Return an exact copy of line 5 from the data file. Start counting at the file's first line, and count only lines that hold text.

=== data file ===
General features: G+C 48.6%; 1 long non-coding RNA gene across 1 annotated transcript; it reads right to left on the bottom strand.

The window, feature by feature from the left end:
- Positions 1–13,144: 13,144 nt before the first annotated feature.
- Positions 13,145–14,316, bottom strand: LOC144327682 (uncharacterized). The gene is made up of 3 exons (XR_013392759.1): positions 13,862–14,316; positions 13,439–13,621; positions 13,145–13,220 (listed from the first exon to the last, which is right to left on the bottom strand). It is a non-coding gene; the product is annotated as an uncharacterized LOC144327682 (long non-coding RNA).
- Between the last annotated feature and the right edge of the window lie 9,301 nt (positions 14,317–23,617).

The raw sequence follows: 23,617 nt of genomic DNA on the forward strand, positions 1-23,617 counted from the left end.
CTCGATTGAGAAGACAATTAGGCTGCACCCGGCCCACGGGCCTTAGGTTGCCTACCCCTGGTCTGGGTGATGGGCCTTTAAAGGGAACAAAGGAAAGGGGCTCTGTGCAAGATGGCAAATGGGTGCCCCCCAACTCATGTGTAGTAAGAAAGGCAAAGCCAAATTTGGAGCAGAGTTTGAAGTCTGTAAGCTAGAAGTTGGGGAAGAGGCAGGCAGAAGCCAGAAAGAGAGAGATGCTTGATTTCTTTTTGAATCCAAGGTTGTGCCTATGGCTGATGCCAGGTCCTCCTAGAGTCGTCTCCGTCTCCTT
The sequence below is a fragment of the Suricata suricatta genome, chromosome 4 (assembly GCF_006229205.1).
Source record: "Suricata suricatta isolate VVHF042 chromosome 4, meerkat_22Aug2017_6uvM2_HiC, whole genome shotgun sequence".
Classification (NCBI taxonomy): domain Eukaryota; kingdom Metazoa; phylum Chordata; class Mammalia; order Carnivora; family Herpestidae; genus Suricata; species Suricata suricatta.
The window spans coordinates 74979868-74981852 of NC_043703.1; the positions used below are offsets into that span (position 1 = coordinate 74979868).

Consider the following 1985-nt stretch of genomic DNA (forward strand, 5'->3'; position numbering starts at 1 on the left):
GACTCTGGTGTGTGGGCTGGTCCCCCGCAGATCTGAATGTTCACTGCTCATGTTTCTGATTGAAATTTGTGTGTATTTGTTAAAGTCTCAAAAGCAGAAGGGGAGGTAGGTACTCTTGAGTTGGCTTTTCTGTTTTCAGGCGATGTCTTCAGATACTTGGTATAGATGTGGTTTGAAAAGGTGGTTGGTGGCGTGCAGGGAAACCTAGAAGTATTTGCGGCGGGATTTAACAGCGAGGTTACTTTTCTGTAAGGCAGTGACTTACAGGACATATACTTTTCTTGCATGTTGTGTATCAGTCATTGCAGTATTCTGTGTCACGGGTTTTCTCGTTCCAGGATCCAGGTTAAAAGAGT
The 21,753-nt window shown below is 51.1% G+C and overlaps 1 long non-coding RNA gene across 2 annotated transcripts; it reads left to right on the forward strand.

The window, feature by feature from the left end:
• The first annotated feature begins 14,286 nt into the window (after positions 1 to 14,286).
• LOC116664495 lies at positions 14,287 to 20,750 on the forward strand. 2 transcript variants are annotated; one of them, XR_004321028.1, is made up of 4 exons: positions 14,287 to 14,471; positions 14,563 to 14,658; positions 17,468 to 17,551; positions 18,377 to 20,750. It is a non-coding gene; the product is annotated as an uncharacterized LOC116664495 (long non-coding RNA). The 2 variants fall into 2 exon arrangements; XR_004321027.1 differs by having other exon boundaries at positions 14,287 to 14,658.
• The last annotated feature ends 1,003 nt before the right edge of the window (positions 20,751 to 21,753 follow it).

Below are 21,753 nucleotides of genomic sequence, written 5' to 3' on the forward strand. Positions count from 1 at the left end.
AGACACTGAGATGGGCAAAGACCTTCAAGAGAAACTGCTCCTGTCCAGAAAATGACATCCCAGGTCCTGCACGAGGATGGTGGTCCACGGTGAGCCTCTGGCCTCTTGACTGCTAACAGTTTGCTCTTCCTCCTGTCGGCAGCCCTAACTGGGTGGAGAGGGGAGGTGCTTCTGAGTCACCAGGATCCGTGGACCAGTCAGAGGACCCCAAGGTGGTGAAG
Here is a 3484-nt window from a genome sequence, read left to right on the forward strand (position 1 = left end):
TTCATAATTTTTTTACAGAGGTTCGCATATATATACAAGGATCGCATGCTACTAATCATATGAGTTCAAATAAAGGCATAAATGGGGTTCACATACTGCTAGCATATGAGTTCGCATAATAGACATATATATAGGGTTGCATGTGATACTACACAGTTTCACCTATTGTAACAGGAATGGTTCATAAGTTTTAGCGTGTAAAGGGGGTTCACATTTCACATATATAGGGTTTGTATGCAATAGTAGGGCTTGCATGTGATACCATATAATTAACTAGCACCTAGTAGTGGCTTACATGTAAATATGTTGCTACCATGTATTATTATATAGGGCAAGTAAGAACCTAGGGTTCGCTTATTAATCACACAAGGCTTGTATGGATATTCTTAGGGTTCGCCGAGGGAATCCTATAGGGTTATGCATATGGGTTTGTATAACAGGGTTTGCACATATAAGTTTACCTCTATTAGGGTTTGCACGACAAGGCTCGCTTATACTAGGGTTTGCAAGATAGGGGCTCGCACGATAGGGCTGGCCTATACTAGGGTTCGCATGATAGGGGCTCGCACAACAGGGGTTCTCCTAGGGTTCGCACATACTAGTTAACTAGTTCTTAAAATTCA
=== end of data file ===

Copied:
- Between the last annotated feature and the right edge of the window lie 9,301 nt (positions 14,317–23,617).